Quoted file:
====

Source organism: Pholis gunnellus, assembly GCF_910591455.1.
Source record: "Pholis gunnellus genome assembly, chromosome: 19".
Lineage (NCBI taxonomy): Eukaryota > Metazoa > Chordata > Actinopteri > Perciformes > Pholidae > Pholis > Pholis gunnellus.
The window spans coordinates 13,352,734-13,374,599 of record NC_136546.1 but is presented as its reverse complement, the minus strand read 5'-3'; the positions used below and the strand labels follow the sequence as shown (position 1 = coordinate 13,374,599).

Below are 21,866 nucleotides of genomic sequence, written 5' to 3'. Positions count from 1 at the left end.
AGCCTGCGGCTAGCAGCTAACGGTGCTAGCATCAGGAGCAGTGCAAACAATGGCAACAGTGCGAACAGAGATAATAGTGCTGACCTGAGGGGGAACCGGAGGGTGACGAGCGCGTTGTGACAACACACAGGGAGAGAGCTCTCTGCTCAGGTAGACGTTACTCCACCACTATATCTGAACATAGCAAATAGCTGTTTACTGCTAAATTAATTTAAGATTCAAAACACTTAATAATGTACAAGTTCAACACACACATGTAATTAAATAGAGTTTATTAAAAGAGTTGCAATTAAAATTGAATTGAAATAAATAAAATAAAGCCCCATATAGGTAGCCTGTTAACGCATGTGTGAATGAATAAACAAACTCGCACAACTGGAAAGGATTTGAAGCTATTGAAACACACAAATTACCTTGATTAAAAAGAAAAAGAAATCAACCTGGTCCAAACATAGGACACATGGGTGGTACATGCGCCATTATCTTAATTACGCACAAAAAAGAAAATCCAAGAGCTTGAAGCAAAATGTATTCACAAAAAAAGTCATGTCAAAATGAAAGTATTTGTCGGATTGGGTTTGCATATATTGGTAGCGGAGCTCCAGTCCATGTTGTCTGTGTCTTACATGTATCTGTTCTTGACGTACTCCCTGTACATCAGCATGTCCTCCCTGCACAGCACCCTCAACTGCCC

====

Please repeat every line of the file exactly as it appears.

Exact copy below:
Source organism: Pholis gunnellus, assembly GCF_910591455.1.
Source record: "Pholis gunnellus genome assembly, chromosome: 19".
Lineage (NCBI taxonomy): Eukaryota > Metazoa > Chordata > Actinopteri > Perciformes > Pholidae > Pholis > Pholis gunnellus.
The window spans coordinates 13,352,734-13,374,599 of record NC_136546.1 but is presented as its reverse complement, the minus strand read 5'-3'; the positions used below and the strand labels follow the sequence as shown (position 1 = coordinate 13,374,599).

Below are 21,866 nucleotides of genomic sequence, written 5' to 3'. Positions count from 1 at the left end.
AGCCTGCGGCTAGCAGCTAACGGTGCTAGCATCAGGAGCAGTGCAAACAATGGCAACAGTGCGAACAGAGATAATAGTGCTGACCTGAGGGGGAACCGGAGGGTGACGAGCGCGTTGTGACAACACACAGGGAGAGAGCTCTCTGCTCAGGTAGACGTTACTCCACCACTATATCTGAACATAGCAAATAGCTGTTTACTGCTAAATTAATTTAAGATTCAAAACACTTAATAATGTACAAGTTCAACACACACATGTAATTAAATAGAGTTTATTAAAAGAGTTGCAATTAAAATTGAATTGAAATAAATAAAATAAAGCCCCATATAGGTAGCCTGTTAACGCATGTGTGAATGAATAAACAAACTCGCACAACTGGAAAGGATTTGAAGCTATTGAAACACACAAATTACCTTGATTAAAAAGAAAAAGAAATCAACCTGGTCCAAACATAGGACACATGGGTGGTACATGCGCCATTATCTTAATTACGCACAAAAAAGAAAATCCAAGAGCTTGAAGCAAAATGTATTCACAAAAAAAGTCATGTCAAAATGAAAGTATTTGTCGGATTGGGTTTGCATATATTGGTAGCGGAGCTCCAGTCCATGTTGTCTGTGTCTTACATGTATCTGTTCTTGACGTACTCCCTGTACATCAGCATGTCCTCCCTGCACAGCACCCTCAACTGCCC